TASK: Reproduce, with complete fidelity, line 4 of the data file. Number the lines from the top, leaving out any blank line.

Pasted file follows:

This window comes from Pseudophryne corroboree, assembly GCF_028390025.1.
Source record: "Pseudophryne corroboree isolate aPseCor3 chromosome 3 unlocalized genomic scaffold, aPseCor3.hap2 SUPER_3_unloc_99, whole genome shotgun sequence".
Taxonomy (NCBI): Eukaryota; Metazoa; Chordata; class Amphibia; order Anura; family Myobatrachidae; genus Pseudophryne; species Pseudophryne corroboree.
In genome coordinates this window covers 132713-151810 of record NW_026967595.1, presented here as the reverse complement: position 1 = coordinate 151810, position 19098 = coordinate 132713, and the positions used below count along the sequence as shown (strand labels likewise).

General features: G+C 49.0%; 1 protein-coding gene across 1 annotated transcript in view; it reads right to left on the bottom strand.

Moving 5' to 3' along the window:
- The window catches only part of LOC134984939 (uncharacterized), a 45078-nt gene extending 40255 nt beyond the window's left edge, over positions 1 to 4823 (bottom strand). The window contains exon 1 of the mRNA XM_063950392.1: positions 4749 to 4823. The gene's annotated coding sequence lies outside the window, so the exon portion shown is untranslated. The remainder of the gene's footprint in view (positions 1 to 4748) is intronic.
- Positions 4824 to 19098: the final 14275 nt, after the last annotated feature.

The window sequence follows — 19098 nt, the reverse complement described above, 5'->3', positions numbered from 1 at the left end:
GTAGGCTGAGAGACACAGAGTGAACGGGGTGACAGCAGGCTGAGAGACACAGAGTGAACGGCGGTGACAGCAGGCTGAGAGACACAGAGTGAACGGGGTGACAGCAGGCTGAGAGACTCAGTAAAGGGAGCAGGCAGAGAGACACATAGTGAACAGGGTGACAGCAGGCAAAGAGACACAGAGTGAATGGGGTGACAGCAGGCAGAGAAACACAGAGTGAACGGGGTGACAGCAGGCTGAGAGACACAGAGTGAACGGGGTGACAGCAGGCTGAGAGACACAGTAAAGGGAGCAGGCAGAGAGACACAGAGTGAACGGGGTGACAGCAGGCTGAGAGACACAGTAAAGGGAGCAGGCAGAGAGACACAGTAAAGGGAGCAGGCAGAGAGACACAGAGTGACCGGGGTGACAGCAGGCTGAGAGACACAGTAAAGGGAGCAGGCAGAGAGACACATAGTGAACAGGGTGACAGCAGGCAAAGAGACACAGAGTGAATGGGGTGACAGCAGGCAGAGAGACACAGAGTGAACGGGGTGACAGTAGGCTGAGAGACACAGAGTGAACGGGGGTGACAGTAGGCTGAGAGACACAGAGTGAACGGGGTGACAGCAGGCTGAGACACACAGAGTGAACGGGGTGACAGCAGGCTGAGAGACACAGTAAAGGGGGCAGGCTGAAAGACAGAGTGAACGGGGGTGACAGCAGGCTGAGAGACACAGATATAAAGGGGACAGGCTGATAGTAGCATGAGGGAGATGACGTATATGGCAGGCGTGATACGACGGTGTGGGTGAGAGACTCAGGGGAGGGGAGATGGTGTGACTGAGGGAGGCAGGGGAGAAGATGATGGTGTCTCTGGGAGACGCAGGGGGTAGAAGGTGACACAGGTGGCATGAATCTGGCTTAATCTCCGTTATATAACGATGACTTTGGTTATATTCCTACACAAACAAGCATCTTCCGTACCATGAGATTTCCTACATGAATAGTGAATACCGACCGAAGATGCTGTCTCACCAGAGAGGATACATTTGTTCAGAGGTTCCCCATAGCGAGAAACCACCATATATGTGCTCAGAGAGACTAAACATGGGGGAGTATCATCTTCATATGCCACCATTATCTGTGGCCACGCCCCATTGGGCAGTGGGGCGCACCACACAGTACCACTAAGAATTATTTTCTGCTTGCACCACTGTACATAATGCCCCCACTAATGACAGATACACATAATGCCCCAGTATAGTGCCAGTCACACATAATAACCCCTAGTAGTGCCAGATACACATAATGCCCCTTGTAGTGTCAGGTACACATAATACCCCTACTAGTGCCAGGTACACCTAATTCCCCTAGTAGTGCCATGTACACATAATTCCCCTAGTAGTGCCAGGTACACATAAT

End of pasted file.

In genome coordinates this window covers 132713-151810 of record NW_026967595.1, presented here as the reverse complement: position 1 = coordinate 151810, position 19098 = coordinate 132713, and the positions used below count along the sequence as shown (strand labels likewise).